The Levee comprises eight rental apartments in Tel Aviv across the extended historic villa building in the city's oldest neighbourhood, Neve Tzedek.
The two-storey structure was built in 1913 as a private home called Gurevitch house. It is one of Tel Aviv's many eclectic-style and Bauhaus buildings that make the Israeli city a UNESCO World Heritage site.
Bar Orian Architects preserved its early-1900s features like moulding, shutters, arched windows and white details to meet strict guidelines from Tel Aviv's organisation of architectural preservation.
The firm also extended the property, adding a volume to the roof that is wrapped in thin, horizontal strips of steel, with portions forming seamless shutters over windows. An addition was also added to the back to accommodate gardens, balconies and additional rooms.
Bar Orian Architects describes the result as "a unique contrast old and new."
"This is not only an aesthetic decision, but an ideological statement that declares architecture from different periods should be faithful to the spirit and principles of that time period," the firm added.
Several differently-designed floors comprise The Levee. A glass-lined level is placed in between the preserved house and the upper extension and is set back to amplify the contrasting designs.
Decor was created by Israeli-Belgian interior designer Yael Siso. Units feature wood floors, minimal furnishings, and several walls with original sandstone that has been left exposed.
"When I started planning The Levee, I knew I wanted it to represent Tel Aviv in an authentic way," Siso told Dezeen.
"The city's Bauhaus architecture, the smells, people, and the beauty in the crumbling buildings awaiting restoration together with the new, and innovative energy that pulses through the city," she said.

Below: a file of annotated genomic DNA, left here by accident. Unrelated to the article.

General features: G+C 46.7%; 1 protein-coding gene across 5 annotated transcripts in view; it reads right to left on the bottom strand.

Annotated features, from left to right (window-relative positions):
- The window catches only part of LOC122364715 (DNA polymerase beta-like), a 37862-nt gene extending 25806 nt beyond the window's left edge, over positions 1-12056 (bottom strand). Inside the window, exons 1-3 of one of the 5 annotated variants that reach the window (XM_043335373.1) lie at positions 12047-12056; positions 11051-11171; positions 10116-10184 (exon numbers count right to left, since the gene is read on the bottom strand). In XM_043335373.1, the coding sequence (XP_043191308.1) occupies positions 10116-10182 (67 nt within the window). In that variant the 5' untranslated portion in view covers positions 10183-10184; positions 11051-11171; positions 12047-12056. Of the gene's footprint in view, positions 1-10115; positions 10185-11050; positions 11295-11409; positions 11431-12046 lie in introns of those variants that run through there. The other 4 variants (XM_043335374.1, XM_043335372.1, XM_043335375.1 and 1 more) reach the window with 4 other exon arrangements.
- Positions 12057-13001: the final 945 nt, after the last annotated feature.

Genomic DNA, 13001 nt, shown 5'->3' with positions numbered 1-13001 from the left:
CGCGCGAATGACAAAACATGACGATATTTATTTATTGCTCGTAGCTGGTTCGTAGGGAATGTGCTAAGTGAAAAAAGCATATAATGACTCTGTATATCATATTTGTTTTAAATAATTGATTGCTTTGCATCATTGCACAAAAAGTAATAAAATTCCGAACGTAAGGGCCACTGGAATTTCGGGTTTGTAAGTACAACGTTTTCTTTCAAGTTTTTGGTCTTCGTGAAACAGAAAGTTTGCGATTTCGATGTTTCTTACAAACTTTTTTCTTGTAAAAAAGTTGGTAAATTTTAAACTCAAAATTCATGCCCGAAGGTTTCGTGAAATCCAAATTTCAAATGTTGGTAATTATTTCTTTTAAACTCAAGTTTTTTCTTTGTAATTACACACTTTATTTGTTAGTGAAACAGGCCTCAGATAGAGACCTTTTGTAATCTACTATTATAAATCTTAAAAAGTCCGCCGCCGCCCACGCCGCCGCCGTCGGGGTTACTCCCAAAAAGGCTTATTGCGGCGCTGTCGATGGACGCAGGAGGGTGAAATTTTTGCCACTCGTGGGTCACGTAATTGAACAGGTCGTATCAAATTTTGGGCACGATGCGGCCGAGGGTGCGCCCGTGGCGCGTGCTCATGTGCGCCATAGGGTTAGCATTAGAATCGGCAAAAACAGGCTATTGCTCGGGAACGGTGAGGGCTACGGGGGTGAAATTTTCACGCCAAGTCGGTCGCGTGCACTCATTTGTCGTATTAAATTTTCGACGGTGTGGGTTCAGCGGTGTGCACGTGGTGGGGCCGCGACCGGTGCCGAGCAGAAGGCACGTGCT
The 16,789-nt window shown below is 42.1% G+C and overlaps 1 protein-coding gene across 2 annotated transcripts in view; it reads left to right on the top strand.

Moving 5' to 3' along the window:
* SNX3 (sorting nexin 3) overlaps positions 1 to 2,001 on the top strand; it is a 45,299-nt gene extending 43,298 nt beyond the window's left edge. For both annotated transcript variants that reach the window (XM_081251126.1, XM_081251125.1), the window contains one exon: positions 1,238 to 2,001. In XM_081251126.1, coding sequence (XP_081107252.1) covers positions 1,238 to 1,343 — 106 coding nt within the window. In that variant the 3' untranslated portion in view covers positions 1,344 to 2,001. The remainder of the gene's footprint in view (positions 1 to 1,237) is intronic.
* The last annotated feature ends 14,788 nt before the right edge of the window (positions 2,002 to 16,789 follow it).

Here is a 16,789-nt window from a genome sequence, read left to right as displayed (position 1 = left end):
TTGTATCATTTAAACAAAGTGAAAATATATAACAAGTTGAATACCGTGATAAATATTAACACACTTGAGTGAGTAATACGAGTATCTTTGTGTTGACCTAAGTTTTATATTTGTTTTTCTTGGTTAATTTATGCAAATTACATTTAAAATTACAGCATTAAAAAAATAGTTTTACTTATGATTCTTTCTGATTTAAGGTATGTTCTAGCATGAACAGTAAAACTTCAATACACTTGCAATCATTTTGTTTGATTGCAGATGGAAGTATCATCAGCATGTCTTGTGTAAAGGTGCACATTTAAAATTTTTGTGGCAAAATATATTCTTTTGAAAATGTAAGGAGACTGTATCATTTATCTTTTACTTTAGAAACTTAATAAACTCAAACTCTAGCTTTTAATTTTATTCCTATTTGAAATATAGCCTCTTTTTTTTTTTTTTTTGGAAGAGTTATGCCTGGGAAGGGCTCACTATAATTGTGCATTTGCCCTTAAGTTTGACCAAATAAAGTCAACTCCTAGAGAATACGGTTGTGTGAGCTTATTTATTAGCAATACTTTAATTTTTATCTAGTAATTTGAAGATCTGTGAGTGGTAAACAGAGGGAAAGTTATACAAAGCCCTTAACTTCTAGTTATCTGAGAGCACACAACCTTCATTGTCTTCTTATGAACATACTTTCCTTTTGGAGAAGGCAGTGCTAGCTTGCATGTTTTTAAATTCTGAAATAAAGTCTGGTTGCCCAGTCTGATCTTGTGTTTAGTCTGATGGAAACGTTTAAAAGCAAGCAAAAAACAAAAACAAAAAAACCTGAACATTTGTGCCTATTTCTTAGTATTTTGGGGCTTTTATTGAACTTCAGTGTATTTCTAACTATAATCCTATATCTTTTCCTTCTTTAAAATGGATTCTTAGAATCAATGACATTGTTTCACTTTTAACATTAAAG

"I knew the design had to have pieces from both of these worlds to be authentic."
Filling the apartments is contemporary furniture from Italian brands such as Molteni and Moroso. In one unit is a blue tufted couch by furniture brand Baxter, a black-and-white photograph by Dor Sharon and an Artemide light.
Other art is by Israeli artist Galit Deutsch, while carpenter Guy Ofer designed cabinets to house televisions. Kitchen cabinets are either black or white, and white drapes soften some of the spaces.
Another apartment features a cream Cassina L-shaped sofa, pink Hay pillows and a light blue carpet by Danish design company Linie Design. Several oversized chairs are by Moooi, and many rugs are by Nanimarquina.
The rooftop penthouse at The Levee comprises a duplex with a glass-contoured bedroom, a bathroom with an open shower and a private terrace. Also in the box-like addition is a unit with a monochrome palette, and two other apartments with more colourful furnishings, two bedrooms and two bathrooms are on the second floor.
Rounding out project are two other suites with balconies on the first floor, and two apartments on the original ground floor. The lower-level units are two storeys and have terraces, English-style courtyards, three bedrooms and four bathrooms. They feature wide staircases and light, neutral palettes to evoke a summer villa.
The Levee joins a host of projects in Tel Aviv's Neve Tzedek neighbourhood, whose quiet streets are filled with boutique shops, cafes and renovated apartments. Projects include Spiral Suite House by local firm Anat Gay Architects and a school redesigned by Paritzki & Liani Architects.
Over the past decade, Tel Aviv has experienced an increase in the number of design projects and new projects continue to crop up across the city. Another project by Bar Orian Architect is a two-storey concrete house in Tel Aviv with louvres. The firm also built Beersheba's twisting pedestrian bridge with Rokach Ashkenazi Engineers.
Photography is by Sivan Askayo unless stated otherwise.